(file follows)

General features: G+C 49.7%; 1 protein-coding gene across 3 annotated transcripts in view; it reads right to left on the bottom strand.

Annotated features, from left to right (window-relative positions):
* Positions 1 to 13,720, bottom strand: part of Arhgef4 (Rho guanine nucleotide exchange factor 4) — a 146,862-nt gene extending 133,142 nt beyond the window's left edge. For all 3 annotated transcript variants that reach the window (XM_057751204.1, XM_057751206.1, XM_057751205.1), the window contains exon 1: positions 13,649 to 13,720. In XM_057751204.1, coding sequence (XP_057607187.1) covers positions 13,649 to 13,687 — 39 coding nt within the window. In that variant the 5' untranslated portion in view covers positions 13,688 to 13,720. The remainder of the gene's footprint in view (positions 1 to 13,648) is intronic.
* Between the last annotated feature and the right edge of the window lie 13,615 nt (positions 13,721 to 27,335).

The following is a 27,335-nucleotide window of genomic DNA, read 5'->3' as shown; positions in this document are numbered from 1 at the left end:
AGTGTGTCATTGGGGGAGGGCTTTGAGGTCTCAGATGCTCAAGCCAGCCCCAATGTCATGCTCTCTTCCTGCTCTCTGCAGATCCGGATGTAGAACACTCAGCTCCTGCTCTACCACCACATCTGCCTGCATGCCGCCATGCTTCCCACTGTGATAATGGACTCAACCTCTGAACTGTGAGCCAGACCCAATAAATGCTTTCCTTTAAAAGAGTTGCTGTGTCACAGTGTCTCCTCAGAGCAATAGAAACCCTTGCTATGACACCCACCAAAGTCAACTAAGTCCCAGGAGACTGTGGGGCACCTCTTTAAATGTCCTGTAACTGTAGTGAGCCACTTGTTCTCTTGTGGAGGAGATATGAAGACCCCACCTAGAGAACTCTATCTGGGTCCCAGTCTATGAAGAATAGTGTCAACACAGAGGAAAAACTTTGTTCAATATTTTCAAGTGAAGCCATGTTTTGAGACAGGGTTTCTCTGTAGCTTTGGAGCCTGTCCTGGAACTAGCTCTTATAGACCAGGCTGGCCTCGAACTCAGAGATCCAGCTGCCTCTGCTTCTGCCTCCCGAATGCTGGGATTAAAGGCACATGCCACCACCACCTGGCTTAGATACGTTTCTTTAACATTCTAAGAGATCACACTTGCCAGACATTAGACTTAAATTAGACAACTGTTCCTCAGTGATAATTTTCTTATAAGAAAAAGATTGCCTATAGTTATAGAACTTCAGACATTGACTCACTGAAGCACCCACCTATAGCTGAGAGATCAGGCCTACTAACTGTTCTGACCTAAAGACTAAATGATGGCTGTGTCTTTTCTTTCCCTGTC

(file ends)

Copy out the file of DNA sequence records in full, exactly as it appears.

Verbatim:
General features: G+C 49.7%; 1 protein-coding gene across 3 annotated transcripts in view; it reads right to left on the bottom strand.

Annotated features, from left to right (window-relative positions):
* Positions 1 to 13,720, bottom strand: part of Arhgef4 (Rho guanine nucleotide exchange factor 4) — a 146,862-nt gene extending 133,142 nt beyond the window's left edge. For all 3 annotated transcript variants that reach the window (XM_057751204.1, XM_057751206.1, XM_057751205.1), the window contains exon 1: positions 13,649 to 13,720. In XM_057751204.1, coding sequence (XP_057607187.1) covers positions 13,649 to 13,687 — 39 coding nt within the window. In that variant the 5' untranslated portion in view covers positions 13,688 to 13,720. The remainder of the gene's footprint in view (positions 1 to 13,648) is intronic.
* Between the last annotated feature and the right edge of the window lie 13,615 nt (positions 13,721 to 27,335).

The following is a 27,335-nucleotide window of genomic DNA, read 5'->3' as shown; positions in this document are numbered from 1 at the left end:
AGTGTGTCATTGGGGGAGGGCTTTGAGGTCTCAGATGCTCAAGCCAGCCCCAATGTCATGCTCTCTTCCTGCTCTCTGCAGATCCGGATGTAGAACACTCAGCTCCTGCTCTACCACCACATCTGCCTGCATGCCGCCATGCTTCCCACTGTGATAATGGACTCAACCTCTGAACTGTGAGCCAGACCCAATAAATGCTTTCCTTTAAAAGAGTTGCTGTGTCACAGTGTCTCCTCAGAGCAATAGAAACCCTTGCTATGACACCCACCAAAGTCAACTAAGTCCCAGGAGACTGTGGGGCACCTCTTTAAATGTCCTGTAACTGTAGTGAGCCACTTGTTCTCTTGTGGAGGAGATATGAAGACCCCACCTAGAGAACTCTATCTGGGTCCCAGTCTATGAAGAATAGTGTCAACACAGAGGAAAAACTTTGTTCAATATTTTCAAGTGAAGCCATGTTTTGAGACAGGGTTTCTCTGTAGCTTTGGAGCCTGTCCTGGAACTAGCTCTTATAGACCAGGCTGGCCTCGAACTCAGAGATCCAGCTGCCTCTGCTTCTGCCTCCCGAATGCTGGGATTAAAGGCACATGCCACCACCACCTGGCTTAGATACGTTTCTTTAACATTCTAAGAGATCACACTTGCCAGACATTAGACTTAAATTAGACAACTGTTCCTCAGTGATAATTTTCTTATAAGAAAAAGATTGCCTATAGTTATAGAACTTCAGACATTGACTCACTGAAGCACCCACCTATAGCTGAGAGATCAGGCCTACTAACTGTTCTGACCTAAAGACTAAATGATGGCTGTGTCTTTTCTTTCCCTGTC